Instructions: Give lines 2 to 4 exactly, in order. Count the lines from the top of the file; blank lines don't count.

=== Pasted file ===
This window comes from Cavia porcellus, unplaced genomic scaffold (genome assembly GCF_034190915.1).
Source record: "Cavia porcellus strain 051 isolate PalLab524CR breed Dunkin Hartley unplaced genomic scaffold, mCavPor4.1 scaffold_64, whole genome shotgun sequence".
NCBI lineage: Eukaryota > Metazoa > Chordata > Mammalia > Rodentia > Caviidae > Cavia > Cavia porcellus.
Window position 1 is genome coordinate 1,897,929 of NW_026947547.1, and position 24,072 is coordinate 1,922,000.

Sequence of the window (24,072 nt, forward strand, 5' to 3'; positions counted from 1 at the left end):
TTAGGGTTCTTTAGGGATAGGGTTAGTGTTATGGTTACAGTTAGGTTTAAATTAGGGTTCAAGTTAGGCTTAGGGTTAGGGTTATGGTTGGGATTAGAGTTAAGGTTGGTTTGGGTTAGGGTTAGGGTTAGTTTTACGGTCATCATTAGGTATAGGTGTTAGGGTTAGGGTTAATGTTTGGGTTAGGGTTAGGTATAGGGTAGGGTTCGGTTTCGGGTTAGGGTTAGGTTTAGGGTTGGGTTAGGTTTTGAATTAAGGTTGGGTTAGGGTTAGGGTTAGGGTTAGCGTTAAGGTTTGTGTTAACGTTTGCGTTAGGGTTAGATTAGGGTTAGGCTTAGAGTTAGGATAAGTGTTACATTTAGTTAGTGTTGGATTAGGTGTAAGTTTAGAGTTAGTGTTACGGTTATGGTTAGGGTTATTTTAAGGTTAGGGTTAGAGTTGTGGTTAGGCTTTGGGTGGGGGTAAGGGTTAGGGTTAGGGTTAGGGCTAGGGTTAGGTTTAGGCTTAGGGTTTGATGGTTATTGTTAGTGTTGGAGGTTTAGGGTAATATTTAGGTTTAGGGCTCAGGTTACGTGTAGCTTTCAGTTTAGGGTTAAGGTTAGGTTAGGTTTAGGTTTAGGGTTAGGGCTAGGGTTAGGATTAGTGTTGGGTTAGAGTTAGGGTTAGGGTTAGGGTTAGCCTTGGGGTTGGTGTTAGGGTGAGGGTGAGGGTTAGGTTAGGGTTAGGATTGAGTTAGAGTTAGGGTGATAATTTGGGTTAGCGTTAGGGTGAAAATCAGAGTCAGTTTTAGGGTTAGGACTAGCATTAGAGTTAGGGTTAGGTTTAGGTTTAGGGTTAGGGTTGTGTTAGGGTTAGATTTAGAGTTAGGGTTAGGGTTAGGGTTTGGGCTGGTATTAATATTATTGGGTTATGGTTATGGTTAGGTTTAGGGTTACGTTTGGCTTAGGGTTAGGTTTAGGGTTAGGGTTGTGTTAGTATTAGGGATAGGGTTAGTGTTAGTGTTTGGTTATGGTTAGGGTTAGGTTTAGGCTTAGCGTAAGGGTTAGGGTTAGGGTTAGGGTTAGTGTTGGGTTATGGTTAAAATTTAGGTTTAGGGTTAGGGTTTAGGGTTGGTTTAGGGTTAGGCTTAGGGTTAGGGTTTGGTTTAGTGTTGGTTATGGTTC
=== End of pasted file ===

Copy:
Source record: "Cavia porcellus strain 051 isolate PalLab524CR breed Dunkin Hartley unplaced genomic scaffold, mCavPor4.1 scaffold_64, whole genome shotgun sequence".
NCBI lineage: Eukaryota > Metazoa > Chordata > Mammalia > Rodentia > Caviidae > Cavia > Cavia porcellus.
Window position 1 is genome coordinate 1,897,929 of NW_026947547.1, and position 24,072 is coordinate 1,922,000.